Online shopping is generally as safe a way to shop as using your credit or debit card anywhere. However, there are some unique risks, usually from fake sites or fraudulent “deals” that don’t exist. The best way to protect yourself is to only shop from trusted companies and sites. It’s easy to set up a completely fake website that purports to sell products at a discounted price, but these will usually be companies that you have never heard of. Shop well-known companies (Target, Walmart, Amazon, Best Buy, etc.) and make sure the sites are legitimate before making purchases and you should be safe!

More and more web traffic is coming from mobile devices. Is mobile security any different than desktop or laptop security?

Certainly mobile security is different than “normal” computer security. Mobile ecosystems are much more locked-down than desktop/laptop operating systems, which is often actually better for security, because installing apps on mobile devices is restricted to vetted app stores, where the providers try to prevent fraudulent apps or malware from being installed.

On the flip side, privacy is often reduced on mobile devices, where applications may require access to your mobile device data, contacts, location and more in order for you to use them. Companies like Facebook and Google (and many others) are able to harvest this data to target ads and monetize your activities much more easily than on a typical computer. Just be aware of the fact that almost anything you do on a mobile device is probably being monitored in one or more ways.

How can consumers stay on top of the latest threats in a rapidly changing tech landscape?

It’s really hard (almost impossible) for anyone to be aware of what threats are out there. We usually don’t find out about attacks until they have already occurred or are well under way, unfortunately. The nature of software includes flaws, and there is a constant cat and mouse game between attackers and security personnel. The best recommendation is to keep your system software up to date, pay attention to your accounts and charges, make sure you have security software installed, and try to be vigilant in recognizing suspicious messages or activity.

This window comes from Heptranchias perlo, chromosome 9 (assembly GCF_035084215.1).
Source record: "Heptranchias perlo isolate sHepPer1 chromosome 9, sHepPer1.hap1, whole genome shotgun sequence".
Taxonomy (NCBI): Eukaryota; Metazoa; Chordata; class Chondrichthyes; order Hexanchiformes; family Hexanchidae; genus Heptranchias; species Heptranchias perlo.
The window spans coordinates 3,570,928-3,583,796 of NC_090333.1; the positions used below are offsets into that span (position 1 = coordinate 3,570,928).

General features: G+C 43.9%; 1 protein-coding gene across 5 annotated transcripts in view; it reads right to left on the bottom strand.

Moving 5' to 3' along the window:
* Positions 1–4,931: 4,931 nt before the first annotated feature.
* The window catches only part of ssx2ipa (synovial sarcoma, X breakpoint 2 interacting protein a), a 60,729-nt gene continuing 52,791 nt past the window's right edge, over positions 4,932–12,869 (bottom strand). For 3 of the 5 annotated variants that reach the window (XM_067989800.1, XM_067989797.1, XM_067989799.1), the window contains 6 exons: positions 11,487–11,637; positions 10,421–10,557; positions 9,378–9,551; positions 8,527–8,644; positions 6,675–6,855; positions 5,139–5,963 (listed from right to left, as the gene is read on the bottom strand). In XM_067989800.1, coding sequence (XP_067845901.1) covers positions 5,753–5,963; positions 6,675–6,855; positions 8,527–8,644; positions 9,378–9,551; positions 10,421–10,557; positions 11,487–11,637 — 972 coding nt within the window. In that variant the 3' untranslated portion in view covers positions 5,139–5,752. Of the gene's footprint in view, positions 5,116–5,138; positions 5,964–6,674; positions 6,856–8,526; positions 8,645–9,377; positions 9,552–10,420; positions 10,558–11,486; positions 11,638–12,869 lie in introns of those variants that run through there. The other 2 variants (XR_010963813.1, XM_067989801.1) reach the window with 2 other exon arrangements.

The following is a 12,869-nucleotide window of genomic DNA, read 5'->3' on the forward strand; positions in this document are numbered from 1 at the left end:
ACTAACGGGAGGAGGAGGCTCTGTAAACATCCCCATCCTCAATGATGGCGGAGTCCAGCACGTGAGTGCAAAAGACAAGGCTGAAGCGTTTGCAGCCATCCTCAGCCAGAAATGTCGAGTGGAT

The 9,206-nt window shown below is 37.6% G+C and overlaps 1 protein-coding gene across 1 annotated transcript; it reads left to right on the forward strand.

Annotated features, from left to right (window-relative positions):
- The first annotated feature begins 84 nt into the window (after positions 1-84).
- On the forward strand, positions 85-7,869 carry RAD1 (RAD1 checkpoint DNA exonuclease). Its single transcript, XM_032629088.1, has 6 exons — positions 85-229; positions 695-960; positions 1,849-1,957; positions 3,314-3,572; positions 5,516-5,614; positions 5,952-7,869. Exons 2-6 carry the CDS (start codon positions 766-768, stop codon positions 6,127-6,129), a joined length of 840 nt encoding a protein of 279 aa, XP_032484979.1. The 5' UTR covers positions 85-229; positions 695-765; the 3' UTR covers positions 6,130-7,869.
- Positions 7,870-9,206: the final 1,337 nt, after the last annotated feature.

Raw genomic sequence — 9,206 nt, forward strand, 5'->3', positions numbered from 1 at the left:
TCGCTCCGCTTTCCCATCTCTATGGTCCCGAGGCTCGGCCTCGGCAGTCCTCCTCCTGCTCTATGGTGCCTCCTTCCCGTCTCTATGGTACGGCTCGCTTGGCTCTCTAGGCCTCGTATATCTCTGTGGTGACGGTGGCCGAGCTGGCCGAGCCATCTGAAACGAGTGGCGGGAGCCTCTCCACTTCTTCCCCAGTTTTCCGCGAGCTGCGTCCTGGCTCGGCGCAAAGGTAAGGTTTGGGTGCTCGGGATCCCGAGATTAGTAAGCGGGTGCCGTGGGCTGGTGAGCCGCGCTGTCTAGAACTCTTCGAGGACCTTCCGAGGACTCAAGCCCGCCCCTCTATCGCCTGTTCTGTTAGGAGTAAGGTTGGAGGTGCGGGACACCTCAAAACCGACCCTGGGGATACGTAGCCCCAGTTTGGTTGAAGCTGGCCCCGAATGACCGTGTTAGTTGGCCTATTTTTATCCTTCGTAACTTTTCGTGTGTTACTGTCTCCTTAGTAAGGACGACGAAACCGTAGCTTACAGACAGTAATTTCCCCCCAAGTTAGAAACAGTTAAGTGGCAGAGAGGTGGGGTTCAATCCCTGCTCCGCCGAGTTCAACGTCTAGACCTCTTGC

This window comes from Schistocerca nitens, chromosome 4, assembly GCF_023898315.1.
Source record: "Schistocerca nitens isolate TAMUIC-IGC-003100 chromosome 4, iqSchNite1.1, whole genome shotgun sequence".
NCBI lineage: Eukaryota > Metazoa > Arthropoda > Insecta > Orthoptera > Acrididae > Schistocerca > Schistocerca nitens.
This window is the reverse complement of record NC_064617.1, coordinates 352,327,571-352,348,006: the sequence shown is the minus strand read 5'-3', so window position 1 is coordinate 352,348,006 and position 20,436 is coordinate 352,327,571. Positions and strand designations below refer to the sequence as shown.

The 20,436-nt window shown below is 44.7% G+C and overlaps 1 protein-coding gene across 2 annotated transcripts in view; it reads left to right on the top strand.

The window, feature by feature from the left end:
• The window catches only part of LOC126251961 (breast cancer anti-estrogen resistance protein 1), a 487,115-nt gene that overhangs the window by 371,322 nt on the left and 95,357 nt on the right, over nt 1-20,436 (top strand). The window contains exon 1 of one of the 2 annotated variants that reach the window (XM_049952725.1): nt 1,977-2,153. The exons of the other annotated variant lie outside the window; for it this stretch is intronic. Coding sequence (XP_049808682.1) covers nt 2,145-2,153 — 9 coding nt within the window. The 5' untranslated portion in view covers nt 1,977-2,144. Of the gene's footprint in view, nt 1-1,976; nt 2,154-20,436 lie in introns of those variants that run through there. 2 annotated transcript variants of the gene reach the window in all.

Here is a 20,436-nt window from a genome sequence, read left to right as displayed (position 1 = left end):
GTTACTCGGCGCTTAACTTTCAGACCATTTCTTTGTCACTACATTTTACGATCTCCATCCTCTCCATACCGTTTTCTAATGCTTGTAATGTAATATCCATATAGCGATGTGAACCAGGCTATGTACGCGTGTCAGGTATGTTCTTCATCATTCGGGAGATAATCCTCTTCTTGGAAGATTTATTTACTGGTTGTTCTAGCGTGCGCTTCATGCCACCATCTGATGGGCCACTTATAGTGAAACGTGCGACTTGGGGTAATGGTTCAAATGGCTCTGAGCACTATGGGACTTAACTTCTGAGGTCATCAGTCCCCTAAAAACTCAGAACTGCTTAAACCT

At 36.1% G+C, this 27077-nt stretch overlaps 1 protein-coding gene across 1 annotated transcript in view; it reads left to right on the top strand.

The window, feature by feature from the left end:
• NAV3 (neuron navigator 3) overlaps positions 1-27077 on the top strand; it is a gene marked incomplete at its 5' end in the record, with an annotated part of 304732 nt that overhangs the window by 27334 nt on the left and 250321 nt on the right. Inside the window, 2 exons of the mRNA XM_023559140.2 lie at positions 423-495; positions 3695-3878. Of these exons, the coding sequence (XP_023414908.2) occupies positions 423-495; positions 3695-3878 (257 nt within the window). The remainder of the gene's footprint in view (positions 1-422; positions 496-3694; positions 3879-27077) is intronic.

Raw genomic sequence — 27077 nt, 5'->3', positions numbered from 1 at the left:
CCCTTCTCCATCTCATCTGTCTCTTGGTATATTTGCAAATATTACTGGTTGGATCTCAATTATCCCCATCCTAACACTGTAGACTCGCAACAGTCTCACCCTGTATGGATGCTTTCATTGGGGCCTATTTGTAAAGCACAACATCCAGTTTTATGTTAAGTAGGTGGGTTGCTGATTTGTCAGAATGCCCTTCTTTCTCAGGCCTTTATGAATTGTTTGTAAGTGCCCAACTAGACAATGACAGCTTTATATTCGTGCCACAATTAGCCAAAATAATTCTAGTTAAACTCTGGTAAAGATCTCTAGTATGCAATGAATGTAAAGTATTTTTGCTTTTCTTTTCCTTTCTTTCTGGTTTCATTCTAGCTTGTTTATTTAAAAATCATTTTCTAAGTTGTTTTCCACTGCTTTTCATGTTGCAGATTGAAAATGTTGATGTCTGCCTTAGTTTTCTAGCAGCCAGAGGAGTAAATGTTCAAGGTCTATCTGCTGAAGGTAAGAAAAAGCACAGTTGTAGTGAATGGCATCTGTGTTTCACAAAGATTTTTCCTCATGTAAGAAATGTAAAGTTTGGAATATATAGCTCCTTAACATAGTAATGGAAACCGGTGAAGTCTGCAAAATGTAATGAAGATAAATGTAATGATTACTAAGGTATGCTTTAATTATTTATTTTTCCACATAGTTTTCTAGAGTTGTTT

Any other “musts” for people to keep their personal information safe?

Use multifactor authentication wherever possible. This is common for many sites and accounts already, where you get a text message or use a security app to generate a one-time code required before logging in. This is a simple way to prevent attackers who may get or guess a password from being able to access your online accounts.

Ignore unsolicited requests for information. We’ve probably all seen pop-ups from sketchy websites or on our computers alerting us to security issues like “your computer is infected” or “click here to scan now.” These are the obvious ones, but attackers are trying to get you to initiate contact with them, so they can then socially engineer you into divulging information or paying for an unneeded service. Generally, unless you initiated the contact, you should never click, call or otherwise engage with these requests. If in doubt, look up the contact information for the purported company or service. Often a Google or Reddit search will turn up people who have had similar experiences (and were usually scammed).